Visual Leaders: New Tools for Visioning, Management, and Organization Change

ISBN: 978-1-118-47165-4
256 pages
December 2012
US $29.95 Add to Cart

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Q&A with David Sibbet, author of Visual Leaders

How would you describe the shift in visual facilitation within the last 10 years?

With the introduction of highly visual computing, the Internet, presentation software, and now tablets and mobile devices, it's clear that combining words and images is widely effective. In the 1970s and ‘80s, visual facilitation was a novelty outside of the design professions. Now, it’s common. An International Forum of Visual Practitioners is now in its 18th year as a marker for this shift. The introduction of the digital camera made it possible to link any in-room visual work with any virtual communication networks in real time, and has been directly instrumental in propelling the field forward. The biggest impact in the last ten years has been the steady shift to virtual work on the part of larger companies that operate globally. Learning how to work visually in these settings is an emerging area of innovation.

Why did you decide to write a book about Visual Leaders?

There are three primary reasons. 1. The explosive growth in multimedia, visual, and mobile communications is challenging leaders and managers to provide active guidance for their organizations in making sure everyone is focused on the right things. 2. Visual meeting methods and the ranks of visual practitioners are growing as ways to facilitate more effective and innovative group processes in key meetings and teams. Leaders and managers need to know how to work with people who have these skills, and know how to guide them in supporting organizational strategies. 3. When it comes to thinking about how organizations work and how they should change (a key job of leaders and managers), visualization is the doorway to systems thinking and making sense out of complex situations. Learning to be aware of one's own mental models and metaphors is key to contemporary leadership, and active mapping, diagramming, and visual note taking are ways of evolving and upgrading mental models.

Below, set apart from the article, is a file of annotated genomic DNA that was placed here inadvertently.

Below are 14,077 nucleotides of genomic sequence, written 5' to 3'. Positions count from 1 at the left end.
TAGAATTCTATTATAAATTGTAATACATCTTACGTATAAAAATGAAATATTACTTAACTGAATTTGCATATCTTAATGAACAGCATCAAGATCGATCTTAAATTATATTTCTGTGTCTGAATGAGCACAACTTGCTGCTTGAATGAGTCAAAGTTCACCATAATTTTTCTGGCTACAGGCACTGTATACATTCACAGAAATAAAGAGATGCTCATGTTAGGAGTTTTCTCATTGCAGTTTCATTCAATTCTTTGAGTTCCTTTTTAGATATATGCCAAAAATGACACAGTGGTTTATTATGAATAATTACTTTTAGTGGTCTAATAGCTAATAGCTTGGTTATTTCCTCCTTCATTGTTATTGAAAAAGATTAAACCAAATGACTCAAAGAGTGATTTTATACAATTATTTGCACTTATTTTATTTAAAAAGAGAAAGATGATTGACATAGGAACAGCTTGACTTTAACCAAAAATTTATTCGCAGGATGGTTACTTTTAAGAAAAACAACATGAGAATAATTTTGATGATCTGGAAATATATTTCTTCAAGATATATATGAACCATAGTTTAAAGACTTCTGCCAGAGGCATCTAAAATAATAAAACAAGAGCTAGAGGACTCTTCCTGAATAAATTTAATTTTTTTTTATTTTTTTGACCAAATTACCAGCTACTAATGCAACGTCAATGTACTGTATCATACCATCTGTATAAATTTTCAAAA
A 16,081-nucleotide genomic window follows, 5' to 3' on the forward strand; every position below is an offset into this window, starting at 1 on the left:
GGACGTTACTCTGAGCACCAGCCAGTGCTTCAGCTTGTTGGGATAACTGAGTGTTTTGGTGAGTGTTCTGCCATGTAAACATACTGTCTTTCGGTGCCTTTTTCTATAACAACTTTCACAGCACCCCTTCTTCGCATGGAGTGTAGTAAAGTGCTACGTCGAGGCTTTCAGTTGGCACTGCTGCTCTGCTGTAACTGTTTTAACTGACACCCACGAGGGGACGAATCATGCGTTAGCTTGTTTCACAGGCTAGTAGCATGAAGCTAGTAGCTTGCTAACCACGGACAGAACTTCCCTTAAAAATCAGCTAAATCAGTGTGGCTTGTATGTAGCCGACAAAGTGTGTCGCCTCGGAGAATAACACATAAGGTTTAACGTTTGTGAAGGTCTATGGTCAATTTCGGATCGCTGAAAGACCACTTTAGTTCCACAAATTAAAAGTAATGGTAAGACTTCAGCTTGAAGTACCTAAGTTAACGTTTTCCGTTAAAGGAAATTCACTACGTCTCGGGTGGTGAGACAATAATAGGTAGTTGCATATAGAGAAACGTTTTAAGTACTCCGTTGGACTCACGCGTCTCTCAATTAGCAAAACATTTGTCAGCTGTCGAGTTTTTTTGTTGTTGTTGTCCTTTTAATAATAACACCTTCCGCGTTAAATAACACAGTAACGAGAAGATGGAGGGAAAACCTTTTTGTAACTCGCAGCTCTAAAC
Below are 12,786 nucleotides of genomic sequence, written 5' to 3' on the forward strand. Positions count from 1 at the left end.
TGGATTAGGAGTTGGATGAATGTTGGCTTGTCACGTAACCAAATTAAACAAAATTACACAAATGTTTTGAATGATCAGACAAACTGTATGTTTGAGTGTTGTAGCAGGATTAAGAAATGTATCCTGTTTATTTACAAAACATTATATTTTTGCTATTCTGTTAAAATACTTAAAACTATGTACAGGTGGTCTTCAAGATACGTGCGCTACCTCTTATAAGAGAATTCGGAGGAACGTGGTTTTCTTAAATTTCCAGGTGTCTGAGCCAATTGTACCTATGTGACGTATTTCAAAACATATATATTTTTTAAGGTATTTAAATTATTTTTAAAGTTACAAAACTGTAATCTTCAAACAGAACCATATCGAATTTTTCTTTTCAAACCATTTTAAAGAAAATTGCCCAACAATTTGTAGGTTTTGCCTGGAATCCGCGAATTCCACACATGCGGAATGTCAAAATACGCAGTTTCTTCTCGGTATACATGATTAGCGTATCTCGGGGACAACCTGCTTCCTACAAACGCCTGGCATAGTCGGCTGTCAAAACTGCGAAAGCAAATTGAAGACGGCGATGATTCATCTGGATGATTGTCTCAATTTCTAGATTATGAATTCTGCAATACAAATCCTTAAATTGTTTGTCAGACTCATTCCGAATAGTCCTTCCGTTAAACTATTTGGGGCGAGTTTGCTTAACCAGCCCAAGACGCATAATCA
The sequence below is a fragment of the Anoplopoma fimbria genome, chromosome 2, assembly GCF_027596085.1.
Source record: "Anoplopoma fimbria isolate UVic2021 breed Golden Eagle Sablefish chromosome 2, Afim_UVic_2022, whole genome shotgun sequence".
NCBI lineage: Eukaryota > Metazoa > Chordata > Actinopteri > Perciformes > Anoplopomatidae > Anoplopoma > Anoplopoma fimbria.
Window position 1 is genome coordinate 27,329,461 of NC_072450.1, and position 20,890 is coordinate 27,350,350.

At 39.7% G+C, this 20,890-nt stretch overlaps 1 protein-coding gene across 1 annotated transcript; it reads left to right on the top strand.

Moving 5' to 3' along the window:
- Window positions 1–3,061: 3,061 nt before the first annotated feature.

Which industries are using visual leadership today?

The methods drew out of the high-tech field in which designers and engineers are active. Both professionals use visualization as a central strategy for coming up with new ideas and implementing them. But the dramatic rise in big data, analytics of all kinds, and general growth in information and communications fueled by the web means that every management team need to process a great deal of information to make sense out of things and make decisions. As a result, visualization is an active part of planning and product development in every kind of consumer-goods organization, service organization, healthcare system, professional association, government agencies, and not-for-profits.

What is your experience in the visual facilitation world?

I began working as a visual facilitator while doing leadership development back in the 1970s for Coro, an organization in the SF Bay Area that was a pioneer in experience-based learning. When I set up business in 1977, my initial clients were strategy consultants who wanted to use visual-meeting methods in key strategy meetings. I worked with General Electric, Apple Computer, General Mills, and Hewlett-Packard and many others during that period facilitating annual strategy retreats and processes. This evolved into long-term relationships with National Semiconductor, Mars, the National Park Service, and Hewlett-Packard facilitating strategy and the internal training of staff that could support organizational change and strategy implementation. Hundreds of other clients in nearly every sector and across the world demonstrated the viability of this approach and led to increasing focus on sharing tools and publishing about this emerging field.

How do you see visual leadership impacting organizations in the next 5 years?

Today's young people are fluid with new media, including video. They are at home with multimedia communications on many platforms. As this new generation moves into organizational life, organizations themselves will adapt and become more adept at visual communications. This is already happening in many companies, although others are still straddling generations. It is also clear that many of the bigger challenges societies and organizations face are system-level problems, with large arrays of interconnected forces and factors shaping events. Visualization of all kinds will become not just a desirable but an essential tool for understanding this level of challenge.